“Nihil sub sol novum.” (There’s nothing new under the sun.)
The first phrase in Latin I learned to utter as a young student.
Difficult times to be sure. For us all, both here in Charleston and off, there is a sense that we’ve seen this all before.
Understandably, anger has roiled up into an outright hurricane of rage and destruction, threatening the Lowcountry with inundation.
It’s so easy to slip beneath the surge and succumb to this anger. Yet still I implore you to hold fast against the dying of the light. This too shall pass…
If you’re hanging out or staying in on Monday, check out my friend, colleague & fellow SC Chef Ambassador Kevin Mitchell over on the Slow Food site as he shares “A History of Southern Food.”
You may remember Chef’s work with Dr. David Shields in bringing the story of Nat Fuller to light. Together, we hosted a recreation of Nat Fuller’s Feast of Reconciliation. Originally held the week after the Civil War ended in 1865, this was literally the first time white folks and free people of color were said to have sat down to the supper table together.
Just as it was in 1865, we remain deeply in need of Reconciliation. Nihil sub sol novum; there’s nothing new under the sun.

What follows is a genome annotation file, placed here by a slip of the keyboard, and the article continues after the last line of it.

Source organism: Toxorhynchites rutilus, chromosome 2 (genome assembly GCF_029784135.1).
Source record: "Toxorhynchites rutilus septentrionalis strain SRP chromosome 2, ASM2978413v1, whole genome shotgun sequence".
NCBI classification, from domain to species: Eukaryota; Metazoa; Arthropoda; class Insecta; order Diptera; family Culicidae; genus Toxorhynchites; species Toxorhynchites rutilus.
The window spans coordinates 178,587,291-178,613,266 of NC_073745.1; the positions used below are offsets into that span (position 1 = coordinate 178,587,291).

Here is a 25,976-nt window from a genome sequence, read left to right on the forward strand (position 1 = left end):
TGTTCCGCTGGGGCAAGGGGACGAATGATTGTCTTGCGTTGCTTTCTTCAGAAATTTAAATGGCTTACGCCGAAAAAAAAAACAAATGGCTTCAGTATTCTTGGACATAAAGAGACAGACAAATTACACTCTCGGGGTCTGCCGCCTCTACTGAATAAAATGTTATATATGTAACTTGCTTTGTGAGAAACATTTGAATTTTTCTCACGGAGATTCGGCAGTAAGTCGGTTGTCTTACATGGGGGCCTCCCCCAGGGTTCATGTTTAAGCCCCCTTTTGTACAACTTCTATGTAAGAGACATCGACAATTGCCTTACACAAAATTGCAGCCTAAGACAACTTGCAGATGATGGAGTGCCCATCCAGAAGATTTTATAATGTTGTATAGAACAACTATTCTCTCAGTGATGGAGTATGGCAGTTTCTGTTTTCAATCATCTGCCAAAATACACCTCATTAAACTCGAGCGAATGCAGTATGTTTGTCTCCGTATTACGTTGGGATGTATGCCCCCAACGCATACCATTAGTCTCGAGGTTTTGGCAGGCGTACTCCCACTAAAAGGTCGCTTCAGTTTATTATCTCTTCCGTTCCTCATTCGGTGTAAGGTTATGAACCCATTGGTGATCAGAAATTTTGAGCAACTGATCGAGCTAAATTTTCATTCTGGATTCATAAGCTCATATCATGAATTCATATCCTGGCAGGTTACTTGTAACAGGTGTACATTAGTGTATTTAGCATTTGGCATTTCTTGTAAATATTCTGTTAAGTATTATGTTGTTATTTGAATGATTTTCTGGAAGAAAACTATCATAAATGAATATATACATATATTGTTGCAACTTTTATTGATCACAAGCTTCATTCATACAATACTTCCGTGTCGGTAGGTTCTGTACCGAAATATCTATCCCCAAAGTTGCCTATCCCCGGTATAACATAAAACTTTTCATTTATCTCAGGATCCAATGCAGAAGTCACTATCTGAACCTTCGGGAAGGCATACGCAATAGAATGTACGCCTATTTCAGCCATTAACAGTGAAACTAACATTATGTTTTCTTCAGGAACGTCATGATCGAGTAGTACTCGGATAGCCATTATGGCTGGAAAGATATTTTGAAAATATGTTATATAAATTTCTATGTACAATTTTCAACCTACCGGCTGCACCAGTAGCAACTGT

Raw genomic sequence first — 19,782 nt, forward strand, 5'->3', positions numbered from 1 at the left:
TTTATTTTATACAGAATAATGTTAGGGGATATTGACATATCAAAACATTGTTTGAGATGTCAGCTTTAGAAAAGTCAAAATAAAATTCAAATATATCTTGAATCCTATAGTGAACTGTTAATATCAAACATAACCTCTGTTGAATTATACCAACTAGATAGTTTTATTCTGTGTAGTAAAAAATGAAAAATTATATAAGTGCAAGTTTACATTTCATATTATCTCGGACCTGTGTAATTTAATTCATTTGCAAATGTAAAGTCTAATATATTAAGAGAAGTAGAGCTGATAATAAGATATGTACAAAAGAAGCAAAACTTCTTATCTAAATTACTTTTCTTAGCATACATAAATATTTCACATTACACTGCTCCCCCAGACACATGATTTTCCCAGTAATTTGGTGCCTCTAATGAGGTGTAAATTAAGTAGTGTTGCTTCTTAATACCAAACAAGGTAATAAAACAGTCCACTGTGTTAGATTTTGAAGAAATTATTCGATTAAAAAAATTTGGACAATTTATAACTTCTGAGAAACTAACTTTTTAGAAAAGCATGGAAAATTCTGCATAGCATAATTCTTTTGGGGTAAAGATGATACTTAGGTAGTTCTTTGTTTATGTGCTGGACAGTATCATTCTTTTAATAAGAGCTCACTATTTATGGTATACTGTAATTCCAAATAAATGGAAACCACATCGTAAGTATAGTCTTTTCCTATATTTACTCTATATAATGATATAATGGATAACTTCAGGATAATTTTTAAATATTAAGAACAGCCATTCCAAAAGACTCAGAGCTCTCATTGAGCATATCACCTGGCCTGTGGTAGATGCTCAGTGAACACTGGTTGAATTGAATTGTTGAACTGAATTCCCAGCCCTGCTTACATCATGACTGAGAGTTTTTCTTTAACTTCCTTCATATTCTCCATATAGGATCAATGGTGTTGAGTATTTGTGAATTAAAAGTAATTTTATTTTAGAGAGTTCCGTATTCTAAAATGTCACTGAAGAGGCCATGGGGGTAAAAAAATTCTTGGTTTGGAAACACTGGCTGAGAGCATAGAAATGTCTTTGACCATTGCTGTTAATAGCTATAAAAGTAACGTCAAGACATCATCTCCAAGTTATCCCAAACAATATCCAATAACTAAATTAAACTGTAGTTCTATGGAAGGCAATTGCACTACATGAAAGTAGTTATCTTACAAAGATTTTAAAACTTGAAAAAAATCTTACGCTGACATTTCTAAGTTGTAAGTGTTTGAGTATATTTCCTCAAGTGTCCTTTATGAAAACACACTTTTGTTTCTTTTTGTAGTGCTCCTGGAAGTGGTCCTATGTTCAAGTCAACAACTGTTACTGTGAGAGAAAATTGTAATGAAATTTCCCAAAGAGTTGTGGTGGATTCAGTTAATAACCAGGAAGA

Details below; check it:
A History of Southern Food
Jun 1, 2020 02:00 PM
Eastern Time (US and Canada) Conversations around southern food have been met with passion and debate. Oftentimes, the holders of these traditions are overlooked. Chef Kevin Mitchell, C.E.C, C.F.S.E, M.A, will examine the stories of the freed and enslaved Black cooks from Charleston, who, through their skill, created the authentic cuisine still alive today.
In this session, you will discover the lives of some of the greatest black caterers of Charleston and explore some of the most important ingredients, such as Carolina Gold Rice, that play a vital part in the story of Southern food, ingredients that still today show how deep the African influence is on Southern food.
Materials Needed: None